Aug 16 2012, 12:05PM

An agency set up by county officials in San Bernardino County, California were scheduled to meet Thursday morning to determine whether the county and several of its larger cities will proceed with their controversial eminent domain plan.  Under the proposal, passed by the county’s Board of Governors in June, the local governments would use their power, usually employed to take real property for a public purpose, to seize underwater mortgages and restructure them into new obligations based on the homes’ current market values.

The area in what is known as California’s Inland Empire saw explosive growth and an accompanying surge in home prices during the boom of the early 2000s and when the crash came the area was clobbered.  The Federal Housing Finance Agency’ (FHFA) Housing Price Index for the area shows that the metropolitan area has suffered price declines in 19 of the last 20 quarters; declines that 11.57 percent in each period.  The Joint Powers Authority (JPA), the agency set up to manage any eminent domain proceedings, provided information today (derived from Zillow) showing that 60.3 percent of the homes in the area are underwater and that the average homeowner has $115,755 in negative equity compared to a national average of $75,644.  One of the cities in the MSA, Stockton, recently filed bankruptcy.

Among the persons scheduled to present arguments to the Authority is Tim Cameron, representing the Securities Industry and Financial Markets Association (SIFMA.)    SIFMA released Cameron’s prepared remarks in which he stated his group’s strong objections to the proposals.  As SIMFA has stated in previous press releases, they doubt the legality and constitutionality of any such eminent domain actions and they make it clear that they will take legal action if the county goes forward.  Cameron also raises the specter of a significant negative impact on consumers saying the use of the powers “would significantly harm mortgage finance markets, reduce access to credit for borrowers, and negatively impact average investors’ portfolios.  In our view,” he said, “the long-term costs and liability risks of an eminent domain proposal far outweigh any professed short-term benefits to a small group of performing homeowners.”

The SIFMA representatives suggests that the JPA should widen its target beyond the “few thousand people who have good credit, are current on their mortgage payments, and most importantly, happen to have mortgages that have been sold in the private label securities market. Is this really”, he asks, “where the JPA wants to focus its time and attention?”

He suggests instead that they work to address issues in their area more broadly, in a way that “would actually provide assistance to borrowers in near-term danger of foreclosure,” and in a manner that both provides assistance and protects the interests of all County residents, savers, pension fund participants, retirees, and prospective mortgage borrowers.  “If the problem that is trying to be solved is the result of depressed property values, the solution should positively impact property values, not exacerbate declines or curtail the willingness of investors to invest in the County’s housing and its residents”.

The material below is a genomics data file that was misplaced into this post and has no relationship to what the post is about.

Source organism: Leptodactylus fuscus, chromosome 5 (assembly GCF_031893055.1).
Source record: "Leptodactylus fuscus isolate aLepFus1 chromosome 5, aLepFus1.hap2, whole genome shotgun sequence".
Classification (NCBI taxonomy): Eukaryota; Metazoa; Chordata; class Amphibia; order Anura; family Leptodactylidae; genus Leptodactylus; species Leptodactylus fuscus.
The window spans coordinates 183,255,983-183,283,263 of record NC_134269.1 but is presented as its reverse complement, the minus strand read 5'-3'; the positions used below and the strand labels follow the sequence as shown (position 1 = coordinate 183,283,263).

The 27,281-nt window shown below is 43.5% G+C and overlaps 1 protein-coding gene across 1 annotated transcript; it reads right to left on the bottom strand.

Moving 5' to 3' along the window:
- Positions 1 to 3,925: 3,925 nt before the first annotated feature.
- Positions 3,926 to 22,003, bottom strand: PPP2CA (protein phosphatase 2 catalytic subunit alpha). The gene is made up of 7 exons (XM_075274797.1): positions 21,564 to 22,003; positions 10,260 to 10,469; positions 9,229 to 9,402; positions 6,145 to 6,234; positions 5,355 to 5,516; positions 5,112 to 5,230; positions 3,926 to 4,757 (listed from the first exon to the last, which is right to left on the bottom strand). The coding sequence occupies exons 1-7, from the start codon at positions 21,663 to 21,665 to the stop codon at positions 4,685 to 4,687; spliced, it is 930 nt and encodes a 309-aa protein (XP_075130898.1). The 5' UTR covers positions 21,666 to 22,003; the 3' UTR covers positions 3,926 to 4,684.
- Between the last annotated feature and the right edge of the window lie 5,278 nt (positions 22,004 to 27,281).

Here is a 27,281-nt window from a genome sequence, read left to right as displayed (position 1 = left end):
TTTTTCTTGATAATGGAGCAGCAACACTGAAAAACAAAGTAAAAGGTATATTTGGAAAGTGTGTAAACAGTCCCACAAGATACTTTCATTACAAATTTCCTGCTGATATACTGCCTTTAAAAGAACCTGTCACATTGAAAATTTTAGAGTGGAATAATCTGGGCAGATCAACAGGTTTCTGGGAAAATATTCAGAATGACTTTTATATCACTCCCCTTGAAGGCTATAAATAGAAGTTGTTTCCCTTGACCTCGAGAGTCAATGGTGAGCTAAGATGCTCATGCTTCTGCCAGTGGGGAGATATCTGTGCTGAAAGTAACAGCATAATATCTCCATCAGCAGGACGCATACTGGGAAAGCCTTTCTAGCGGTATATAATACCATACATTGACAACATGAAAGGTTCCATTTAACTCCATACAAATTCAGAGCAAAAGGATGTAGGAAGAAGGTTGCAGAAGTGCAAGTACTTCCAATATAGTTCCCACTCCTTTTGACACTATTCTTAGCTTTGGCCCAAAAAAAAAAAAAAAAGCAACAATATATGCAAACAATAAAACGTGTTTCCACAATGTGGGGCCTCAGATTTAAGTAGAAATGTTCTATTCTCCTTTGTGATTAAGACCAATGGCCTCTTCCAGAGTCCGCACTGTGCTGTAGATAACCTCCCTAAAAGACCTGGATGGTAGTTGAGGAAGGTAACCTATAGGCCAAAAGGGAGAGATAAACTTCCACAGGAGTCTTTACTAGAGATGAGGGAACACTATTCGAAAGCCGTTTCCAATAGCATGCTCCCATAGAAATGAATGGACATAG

“Further, the JPA needs to fully appreciate and scrutinize the permanent, negative consequences for the national housing finance system resulting from undermining the concept of secured lending resulting from the exercise of eminent domain in the proposed manner,” Cameron said.

His statement goes on to suggest that better coordination among policy makers and industry participants could increase awareness and participation in the many programs that already exist to assist homeowners.  There are a lot of programs from various levels of government and from mortgage services already out there, he said.  “Local officials could be particularly helpful in identifying additional communication avenues and in bringing those homeowners to the table that may be reluctant to respond to industry outreach out of skepticism or fear.”

He concluded by suggesting that JPA should “engage with the industry to better understand the situation on the ground in San Bernardino, what has been tried, and where opportunities for improvement exist. For example, you may be interested to know that loan modification rates in San Bernardino far exceed national averages and even averages across California.”

Today’s JPA meeting is for the stated purpose of authorizing the Authority staff to issue a Request for Proposals (RFP) to operate a Home Protection and Foreclosure Prevention Program for the county and if that is approved the RFP will be issued shortly.

Both Berkeley, California and Chicago have made several similar eminent domain proposals in recent weeks and FHFA has expressed its concern that such programs would adversely affect Freddie Mac and Fannie Mae for which it is the conservator.